To keep seeds for more than a year, they need to have a moisture content (MC) of 10% or less. This requires thorough drying before storage. While many books and articles warn against drying seeds in direct sunlight, there may be no other option for resource-poor farmers in the tropics. Drying thin layers of seed in the shade will reduce their moisture content, but when the daytime relative humidity (RH) is above 60%, seed of many species will not dry sufficiently in the shade to meet proper storage requirements. Our measurements show that in Mondulkiri province, periods with an RH of 60% or less only occur in the driest part of the year and then only briefly during the middle of the day. Freshly harvested seed that is dried in the shade rarely becomes dry enough for long-term storage. On the other hand, we have successfully dried seed in the sun to 9% MC even during the rainy season! This was achieved by placing the seed in shallow trays in direct sun on three to four selected sunny days. Between these selected daytime exposures, the seed was kept in sealed containers to prevent re-absorption of moisture from the humid air during the night and early morning, when relative humidity tends to be the highest (often RH of >90%).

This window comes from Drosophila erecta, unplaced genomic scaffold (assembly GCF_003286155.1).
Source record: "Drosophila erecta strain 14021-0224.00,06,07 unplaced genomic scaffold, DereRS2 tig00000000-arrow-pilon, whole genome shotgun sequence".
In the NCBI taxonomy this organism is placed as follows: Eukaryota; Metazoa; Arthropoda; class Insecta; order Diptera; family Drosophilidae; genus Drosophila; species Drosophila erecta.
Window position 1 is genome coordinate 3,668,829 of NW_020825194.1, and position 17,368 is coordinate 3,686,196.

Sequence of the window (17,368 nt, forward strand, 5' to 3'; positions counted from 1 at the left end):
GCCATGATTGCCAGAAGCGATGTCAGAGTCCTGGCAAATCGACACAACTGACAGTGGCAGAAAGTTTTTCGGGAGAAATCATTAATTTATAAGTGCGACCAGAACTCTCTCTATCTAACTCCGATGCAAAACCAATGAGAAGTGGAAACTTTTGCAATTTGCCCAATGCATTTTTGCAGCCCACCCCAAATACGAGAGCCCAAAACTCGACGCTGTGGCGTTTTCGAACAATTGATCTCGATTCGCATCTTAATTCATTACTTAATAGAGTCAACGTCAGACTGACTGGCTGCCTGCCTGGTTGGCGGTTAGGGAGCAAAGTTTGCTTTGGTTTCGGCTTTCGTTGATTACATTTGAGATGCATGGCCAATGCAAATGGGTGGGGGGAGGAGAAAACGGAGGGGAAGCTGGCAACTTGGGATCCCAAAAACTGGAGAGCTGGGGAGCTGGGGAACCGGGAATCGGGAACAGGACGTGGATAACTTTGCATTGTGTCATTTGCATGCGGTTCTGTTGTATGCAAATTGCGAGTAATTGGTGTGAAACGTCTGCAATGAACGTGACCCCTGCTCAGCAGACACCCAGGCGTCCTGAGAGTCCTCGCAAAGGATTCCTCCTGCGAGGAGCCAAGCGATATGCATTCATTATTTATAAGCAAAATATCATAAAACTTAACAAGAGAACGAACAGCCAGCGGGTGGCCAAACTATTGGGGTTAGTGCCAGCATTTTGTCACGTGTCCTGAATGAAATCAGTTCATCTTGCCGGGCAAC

Often in literature, we are warned against drying seeds in the sun at temperatures exceeding 36°C. However, at Ntuk Nti we recorded temperatures well over 50°C in several species of cereal and vegetable seeds that were drying in the sun, with no resulting reduction in their germination rates. This may be species-dependent, so we recommend caution with vegetable seeds. We think that the speed of drying may contribute more to damage than high temperatures. Speed of drying is affected by the temperature, air movement, and RH during the drying process. Seeds in the summer sun in temperate climates would dry very rapidly, causing damage, while in the tropics the high relative humidity limits the rate of drying. At Ntuk Nti, it has been our practice to take freshly harvested seeds (often about 16% MC or more) and dry them in the shade for a few days. This allows the seeds to dry down slowly, avoiding cell damage. Then we finish drying in the sun to get the seeds to 10% MC or below (even 7% in many species) without harming them. We used a moisture meter for our research, but farmers can tell when 10% MC is achieved because the seeds will shatter when hit with a hammer. For further information on seed drying, refer to EDN 109, and to “Seed Moisture and Drying Principles,” (Danida Forest Seed Centre, Stubsgaard F, & Poulsen K (1995)).